Analyst: Supply chain snafus won’t make a big difference this Christmas

Al Urbanski
Real Estate Editor & Manager
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Stuck trucks won't be the reason that consumers are shopping earlier, says a consumer analyst. (Photo via Getty Images)

A customer engagement expert who’s tracked holiday shopping patterns for more than 30 years holds that a discombobulated distribution system will have little effect on how people shop in the coming weeks.

“We’re seeing numbers going up for early shopping because people are really shifting to early holiday shopping, and they started a long time ago,” said Robert Passikoff, the president of Brand Keys. “I looked at numbers we compiled going back a decade and the increase in early shopping in 2021 is just one percent above 2011.”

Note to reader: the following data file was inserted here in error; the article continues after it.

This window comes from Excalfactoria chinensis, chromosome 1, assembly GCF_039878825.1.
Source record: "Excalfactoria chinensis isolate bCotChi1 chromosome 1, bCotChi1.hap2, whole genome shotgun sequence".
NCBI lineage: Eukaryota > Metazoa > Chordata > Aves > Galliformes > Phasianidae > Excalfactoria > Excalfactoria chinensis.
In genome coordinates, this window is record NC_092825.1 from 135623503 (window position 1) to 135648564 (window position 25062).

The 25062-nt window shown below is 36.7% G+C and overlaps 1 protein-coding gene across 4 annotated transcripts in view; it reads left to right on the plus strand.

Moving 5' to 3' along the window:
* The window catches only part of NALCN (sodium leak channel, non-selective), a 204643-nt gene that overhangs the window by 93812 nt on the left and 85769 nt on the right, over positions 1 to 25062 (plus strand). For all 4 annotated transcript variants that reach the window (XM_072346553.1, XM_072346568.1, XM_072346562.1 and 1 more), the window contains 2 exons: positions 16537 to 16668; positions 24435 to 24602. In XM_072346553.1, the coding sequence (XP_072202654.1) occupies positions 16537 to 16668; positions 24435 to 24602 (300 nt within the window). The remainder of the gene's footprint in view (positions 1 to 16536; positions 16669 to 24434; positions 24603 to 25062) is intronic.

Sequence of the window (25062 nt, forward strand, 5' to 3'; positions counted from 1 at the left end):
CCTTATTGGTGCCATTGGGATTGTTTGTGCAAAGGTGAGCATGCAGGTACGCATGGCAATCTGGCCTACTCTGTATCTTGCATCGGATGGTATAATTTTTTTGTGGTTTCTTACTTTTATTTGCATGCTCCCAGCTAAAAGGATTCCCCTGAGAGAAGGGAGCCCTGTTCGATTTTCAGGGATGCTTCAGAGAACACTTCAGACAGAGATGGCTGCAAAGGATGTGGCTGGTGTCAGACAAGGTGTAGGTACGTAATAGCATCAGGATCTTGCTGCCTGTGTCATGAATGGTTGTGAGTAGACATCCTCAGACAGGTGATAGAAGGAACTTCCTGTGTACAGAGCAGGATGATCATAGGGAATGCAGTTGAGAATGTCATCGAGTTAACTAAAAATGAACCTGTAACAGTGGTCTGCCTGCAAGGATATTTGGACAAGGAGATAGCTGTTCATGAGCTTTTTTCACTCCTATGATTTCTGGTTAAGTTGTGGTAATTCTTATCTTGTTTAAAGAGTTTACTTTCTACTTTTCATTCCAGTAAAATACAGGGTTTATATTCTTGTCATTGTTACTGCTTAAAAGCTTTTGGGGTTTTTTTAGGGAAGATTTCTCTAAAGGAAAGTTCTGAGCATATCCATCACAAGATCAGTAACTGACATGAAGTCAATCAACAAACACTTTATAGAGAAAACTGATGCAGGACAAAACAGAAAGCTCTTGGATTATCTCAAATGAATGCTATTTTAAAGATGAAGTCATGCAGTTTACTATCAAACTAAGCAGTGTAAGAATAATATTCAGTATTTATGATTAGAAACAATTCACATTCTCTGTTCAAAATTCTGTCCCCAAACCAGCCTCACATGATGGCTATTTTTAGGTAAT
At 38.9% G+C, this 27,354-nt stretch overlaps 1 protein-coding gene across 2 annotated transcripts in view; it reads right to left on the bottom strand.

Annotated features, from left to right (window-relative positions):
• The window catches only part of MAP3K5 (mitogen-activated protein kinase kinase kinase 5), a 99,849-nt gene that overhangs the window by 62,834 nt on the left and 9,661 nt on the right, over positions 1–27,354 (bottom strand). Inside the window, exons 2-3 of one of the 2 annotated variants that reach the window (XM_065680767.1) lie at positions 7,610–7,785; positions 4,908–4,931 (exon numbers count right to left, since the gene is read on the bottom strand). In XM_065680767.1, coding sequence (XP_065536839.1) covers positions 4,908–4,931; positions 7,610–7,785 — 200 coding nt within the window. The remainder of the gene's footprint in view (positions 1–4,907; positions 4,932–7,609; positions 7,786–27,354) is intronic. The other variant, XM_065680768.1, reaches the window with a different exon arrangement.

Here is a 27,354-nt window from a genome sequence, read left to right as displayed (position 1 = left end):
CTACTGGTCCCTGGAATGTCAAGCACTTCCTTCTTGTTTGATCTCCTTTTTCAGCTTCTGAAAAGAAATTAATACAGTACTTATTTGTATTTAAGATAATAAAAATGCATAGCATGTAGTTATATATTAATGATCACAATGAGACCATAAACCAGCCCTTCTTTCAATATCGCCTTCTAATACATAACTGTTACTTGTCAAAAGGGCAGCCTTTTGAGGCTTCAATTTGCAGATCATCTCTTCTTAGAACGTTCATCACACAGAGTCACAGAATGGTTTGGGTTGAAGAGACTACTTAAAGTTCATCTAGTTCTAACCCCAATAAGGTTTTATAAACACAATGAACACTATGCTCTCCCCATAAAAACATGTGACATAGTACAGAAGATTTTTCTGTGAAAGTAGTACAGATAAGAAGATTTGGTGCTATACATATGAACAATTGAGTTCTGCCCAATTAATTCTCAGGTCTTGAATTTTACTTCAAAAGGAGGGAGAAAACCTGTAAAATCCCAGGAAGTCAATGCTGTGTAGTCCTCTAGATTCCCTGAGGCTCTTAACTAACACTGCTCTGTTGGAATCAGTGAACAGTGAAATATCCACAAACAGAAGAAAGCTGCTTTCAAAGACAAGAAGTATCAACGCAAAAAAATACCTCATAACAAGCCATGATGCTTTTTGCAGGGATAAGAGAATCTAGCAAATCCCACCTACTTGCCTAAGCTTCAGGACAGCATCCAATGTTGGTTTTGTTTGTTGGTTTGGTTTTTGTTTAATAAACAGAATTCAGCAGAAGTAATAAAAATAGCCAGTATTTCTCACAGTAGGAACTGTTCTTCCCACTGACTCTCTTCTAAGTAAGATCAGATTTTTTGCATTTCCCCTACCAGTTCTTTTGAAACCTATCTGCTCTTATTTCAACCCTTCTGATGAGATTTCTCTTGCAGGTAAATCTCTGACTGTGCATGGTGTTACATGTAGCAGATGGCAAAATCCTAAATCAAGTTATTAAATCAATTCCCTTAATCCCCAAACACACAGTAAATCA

Passikoff admits that shoppers may have to get out early to snare hot holiday gifts, but that it’s something they’ve already been doing for years. A study done by Brand Keys in 2019 learned that 51% of U.S. consumers began their Christmas shopping before Black Friday.

“Black Friday was a meaningful day in terms of being able to get things cheaper than they were the rest of the year. Most people had a day off and they’d go shopping, and for many it became an annual tradition -- more of a familial or personal event rather than a retail event,” Passikoff said. “Now people can go online and learn a lot and find a lot of bargains.”

A Brand Keys consumer study found that 9% of Americans went holiday shopping in September, a two-percentage-point increase over 2019, and 18% shopped in October, a seven-point rise.